I’ve realized recently that it isn’t socially acceptable to be heartbroken. People seem to forget about the pain of heartbreak until they are in position themselves. They look down onto you, expecting you to be okay within that very second. They just don’t understand that sometimes “You have to get over it” is just not a logical thing to say. “Getting over it” makes no sense in that moment. “Getting over it” seems damn near impossible. Yet, when you explain that, 9 times out of 10, all you receive is either silence or the classic: “I don’t know what to tell you. All things get better with time.”
What people seem to forget is that heartbreak is a physical pain much like hunger. When you go too long without eating, your stomach starts to have this constant growl and ache. Sometimes it’s easy to ignore, yet at other times you absolutely have to put food into your body otherwise it feels like your stomach is starting to digest itself. Unfortunately, with heartbreak, you can’t just sit down and eat a gallon of ice cream and magically feel better like people expect you to.
I’m not sitting here saying that I wish people could understand what I’m going through, and I’m also not saying that a single person has ever felt this way before. We’ve all had our hearts broken. Some of us with breakups, some with death, and some with a different kind of loss. However, once time passes and the aching slowly goes away, it’s almost like we forget what it feels like to be in mourning. Is it weird of me to say that I never want to forget this feeling?
I’m sure that most people are going to find that very confusing. Why on earth would I want to remember this pain? Honestly, there are a few reasons. The first one is simply because as human beings, we are here to embrace the life that has been given to us. We are here to live, breathe, thrive and feel everything. That might sound pretty “hippie” of me, but this new way of thinking has helped me move on with the recovery process of every ounce of pain I feel.
The second reason is a little more personal, and I will try to not bore you with the gory details. The reason why I lost my previous love is because the timing of our relationship could not have been worse. Between my severe anxiety and depression disorders, there were also issues lying deep in my being that I would have never confronted if I hadn’t been to therapy recently. Because of these things, to say that I treated my fiance badly is an understatement. I treated him terribly. When I look back, I can’t help but think “Damn. He held on so much longer than I ever would have.” Constantly fighting, constantly making him question his self worth, constantly leaving him, and more things that I personally don’t want to have plastered all over the internet, but obviously he should have left me long before he did. All the time that I’m treating him this way, I had no idea that I was as unstable as I truly was. I really had no idea just how far down the hole I had fallen. The pain of this heartbreak will always serve as a reminder to never lose myself again. The guilt that I feel for pulling him into my life when I was so clearly unstable is crippling. If I could go back in time to the day that I met him, I would turn the other cheek and never have talked to him, simply because how I treated him was so badly. But, while talking to one of my friends about feeling this way, they said something to me that really helped me get through a pretty bad time. “Being unstable doesn’t make you ‘the bad guy’, it makes you young.”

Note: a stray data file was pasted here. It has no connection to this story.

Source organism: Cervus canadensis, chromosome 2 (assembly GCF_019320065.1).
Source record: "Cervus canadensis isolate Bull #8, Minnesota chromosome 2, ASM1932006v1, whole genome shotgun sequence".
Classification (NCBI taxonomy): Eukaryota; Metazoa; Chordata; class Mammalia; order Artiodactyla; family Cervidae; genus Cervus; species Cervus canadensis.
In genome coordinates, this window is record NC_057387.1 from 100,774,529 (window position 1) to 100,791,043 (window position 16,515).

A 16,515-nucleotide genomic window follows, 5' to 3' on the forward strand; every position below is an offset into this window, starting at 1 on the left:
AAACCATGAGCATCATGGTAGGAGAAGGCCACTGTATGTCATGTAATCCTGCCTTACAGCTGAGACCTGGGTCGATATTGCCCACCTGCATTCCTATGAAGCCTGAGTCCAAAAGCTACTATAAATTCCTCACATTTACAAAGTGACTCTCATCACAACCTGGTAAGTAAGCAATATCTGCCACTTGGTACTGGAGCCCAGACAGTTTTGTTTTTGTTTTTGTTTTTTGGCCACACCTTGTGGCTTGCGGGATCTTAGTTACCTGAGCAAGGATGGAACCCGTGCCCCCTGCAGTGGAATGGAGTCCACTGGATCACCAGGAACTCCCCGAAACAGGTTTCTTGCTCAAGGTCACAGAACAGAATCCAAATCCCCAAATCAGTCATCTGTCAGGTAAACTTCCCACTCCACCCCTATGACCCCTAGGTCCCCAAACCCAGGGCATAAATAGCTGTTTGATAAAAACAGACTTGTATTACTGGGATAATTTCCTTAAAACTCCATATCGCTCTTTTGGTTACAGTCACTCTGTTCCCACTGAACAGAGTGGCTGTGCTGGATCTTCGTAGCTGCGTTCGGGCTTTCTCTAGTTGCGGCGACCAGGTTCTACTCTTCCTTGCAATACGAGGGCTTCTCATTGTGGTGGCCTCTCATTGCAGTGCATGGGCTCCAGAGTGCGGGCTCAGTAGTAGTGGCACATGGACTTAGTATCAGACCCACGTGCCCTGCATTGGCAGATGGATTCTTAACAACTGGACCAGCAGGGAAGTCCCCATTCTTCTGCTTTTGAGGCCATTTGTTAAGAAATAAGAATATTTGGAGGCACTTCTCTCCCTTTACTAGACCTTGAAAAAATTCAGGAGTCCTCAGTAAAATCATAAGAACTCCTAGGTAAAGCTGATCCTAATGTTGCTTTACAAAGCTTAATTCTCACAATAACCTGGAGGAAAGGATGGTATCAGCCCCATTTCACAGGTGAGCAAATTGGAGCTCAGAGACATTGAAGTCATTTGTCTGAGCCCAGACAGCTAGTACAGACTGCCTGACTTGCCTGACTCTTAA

I constantly find myself trying to figure out my entire life instead of just letting it pan out the way it’s supposed to. I’m a firm believer that everything happens for a reason, and I’m also the type of person who needs an answer for everything. Why did it happen this way? Why did they ever walk into my life? Why did I fall in love with him the second that I met him if it wasn’t meant to be? Life is unfair. Because I fell in love with my ex-fiance the second that I laid eyes on him in high school, I was absolutely sure that we were going to be together for the rest of our lives. That’s the only outcome that made sense. I’ve started to realize that sitting here and questioning why it happened and why it failed, I should just be glad that because of this relationship, I realized that I needed to reach out to someone for help. I shouldn’t sit here and be distraught over something that I cannot change, but be thankful for the good times that we had together. Life is funny sometimes, and things always have a way of playing out better than you could ever imagine them to. Holding onto the light, and surrounding yourself with those who fill your heart with love are the only things that you can do to get through the hard times.